Despite improvements in care for patients with cancer, and in their survival rates, it is not clear that best practices are uniformly delivered to patients. We measured the quality of outpatient cancer care, using validated quality measures, in a consortium of thirty-six outpatient oncology practices in Michigan. We discovered that throughout the measurement period, for breast and colorectal cancer care, there was a more than 85 percent rate of adherence to quality care processes. For end-of-life care processes, the adherence rate was 73 percent, and for symptom and toxicity management care processes, adherence was 56 percent. In particular, we found variations in care around the fundamental oncologic task of management of cancer pain. To address quality gaps, we developed interventions to improve adherence to treatment guidelines, improve pain management, and incorporate palliative care into oncology practice. We concluded that statewide consortia that assume much of the cost burden of quality improvement activities can bring together oncology providers and payers to measure quality and design interventions to improve care.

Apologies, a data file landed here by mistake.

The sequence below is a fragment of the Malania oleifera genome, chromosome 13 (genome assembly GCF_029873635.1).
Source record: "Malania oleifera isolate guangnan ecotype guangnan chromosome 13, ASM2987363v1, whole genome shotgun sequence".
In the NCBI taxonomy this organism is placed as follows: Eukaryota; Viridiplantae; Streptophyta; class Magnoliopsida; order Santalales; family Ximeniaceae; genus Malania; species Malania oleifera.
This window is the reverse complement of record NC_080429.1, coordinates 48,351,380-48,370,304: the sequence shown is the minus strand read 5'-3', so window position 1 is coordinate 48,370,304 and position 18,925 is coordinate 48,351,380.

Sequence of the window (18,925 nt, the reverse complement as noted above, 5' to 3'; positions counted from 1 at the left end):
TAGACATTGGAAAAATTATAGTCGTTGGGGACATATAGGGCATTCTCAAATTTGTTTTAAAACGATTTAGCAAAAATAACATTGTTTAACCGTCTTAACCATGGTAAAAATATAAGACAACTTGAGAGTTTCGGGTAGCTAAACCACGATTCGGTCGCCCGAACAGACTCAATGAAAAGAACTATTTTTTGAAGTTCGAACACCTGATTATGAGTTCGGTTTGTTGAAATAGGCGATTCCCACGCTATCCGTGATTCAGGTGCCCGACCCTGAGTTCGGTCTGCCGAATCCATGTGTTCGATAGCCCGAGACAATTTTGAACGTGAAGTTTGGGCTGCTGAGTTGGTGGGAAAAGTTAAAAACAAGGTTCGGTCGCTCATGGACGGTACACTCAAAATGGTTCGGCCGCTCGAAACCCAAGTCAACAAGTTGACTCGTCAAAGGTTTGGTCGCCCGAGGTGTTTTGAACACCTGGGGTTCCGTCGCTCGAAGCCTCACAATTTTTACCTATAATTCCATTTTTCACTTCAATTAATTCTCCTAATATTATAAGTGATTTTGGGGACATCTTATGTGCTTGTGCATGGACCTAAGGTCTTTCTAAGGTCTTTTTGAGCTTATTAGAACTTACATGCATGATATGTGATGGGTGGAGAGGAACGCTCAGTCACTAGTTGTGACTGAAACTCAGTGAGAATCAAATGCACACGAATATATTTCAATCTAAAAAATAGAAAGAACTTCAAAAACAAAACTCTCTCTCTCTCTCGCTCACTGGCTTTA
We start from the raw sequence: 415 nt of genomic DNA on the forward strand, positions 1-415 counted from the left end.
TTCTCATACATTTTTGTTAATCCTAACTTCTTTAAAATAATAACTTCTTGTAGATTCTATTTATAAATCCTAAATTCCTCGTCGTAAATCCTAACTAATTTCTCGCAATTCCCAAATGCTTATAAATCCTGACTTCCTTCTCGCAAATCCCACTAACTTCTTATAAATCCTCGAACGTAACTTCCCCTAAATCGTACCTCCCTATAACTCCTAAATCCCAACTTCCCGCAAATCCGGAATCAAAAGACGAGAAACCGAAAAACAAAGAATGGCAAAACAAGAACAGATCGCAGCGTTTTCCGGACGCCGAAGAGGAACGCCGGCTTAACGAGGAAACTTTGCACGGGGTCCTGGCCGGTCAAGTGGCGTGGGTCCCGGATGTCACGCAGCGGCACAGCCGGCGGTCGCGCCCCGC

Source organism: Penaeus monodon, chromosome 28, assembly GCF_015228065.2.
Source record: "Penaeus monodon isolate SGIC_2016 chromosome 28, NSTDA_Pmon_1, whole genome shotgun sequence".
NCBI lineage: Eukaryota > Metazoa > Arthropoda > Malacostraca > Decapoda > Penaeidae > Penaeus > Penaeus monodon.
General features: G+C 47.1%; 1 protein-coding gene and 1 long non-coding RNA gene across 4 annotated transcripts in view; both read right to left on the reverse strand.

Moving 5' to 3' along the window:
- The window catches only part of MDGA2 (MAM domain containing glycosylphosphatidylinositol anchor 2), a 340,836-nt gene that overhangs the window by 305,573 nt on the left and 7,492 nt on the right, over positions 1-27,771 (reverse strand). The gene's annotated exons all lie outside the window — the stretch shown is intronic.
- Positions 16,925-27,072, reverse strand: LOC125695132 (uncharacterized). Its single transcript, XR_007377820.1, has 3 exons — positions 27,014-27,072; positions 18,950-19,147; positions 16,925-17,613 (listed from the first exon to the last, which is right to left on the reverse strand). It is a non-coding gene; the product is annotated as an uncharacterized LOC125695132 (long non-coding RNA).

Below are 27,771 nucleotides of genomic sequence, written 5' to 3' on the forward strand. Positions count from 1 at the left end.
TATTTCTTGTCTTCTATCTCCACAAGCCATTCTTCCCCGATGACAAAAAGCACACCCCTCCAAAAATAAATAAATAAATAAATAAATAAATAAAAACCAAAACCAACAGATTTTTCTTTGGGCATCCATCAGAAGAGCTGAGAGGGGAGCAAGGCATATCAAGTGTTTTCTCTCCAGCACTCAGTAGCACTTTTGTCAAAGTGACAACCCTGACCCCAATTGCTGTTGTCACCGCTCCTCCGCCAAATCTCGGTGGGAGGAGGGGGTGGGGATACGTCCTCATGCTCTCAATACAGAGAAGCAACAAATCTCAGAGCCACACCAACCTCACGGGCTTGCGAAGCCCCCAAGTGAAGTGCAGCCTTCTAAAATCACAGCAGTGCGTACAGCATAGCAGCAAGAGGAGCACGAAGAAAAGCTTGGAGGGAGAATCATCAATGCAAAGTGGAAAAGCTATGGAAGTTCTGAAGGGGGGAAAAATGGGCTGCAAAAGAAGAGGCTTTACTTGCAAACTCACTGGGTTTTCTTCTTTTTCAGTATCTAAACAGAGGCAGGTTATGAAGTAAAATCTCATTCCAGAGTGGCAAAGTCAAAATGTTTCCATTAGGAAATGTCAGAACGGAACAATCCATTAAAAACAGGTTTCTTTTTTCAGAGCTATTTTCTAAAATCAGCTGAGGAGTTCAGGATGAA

View details for DOI 10.1377/hlthaff.2011.1295
View details for Web of Science ID 000302777400009
View details for PubMedID 22492888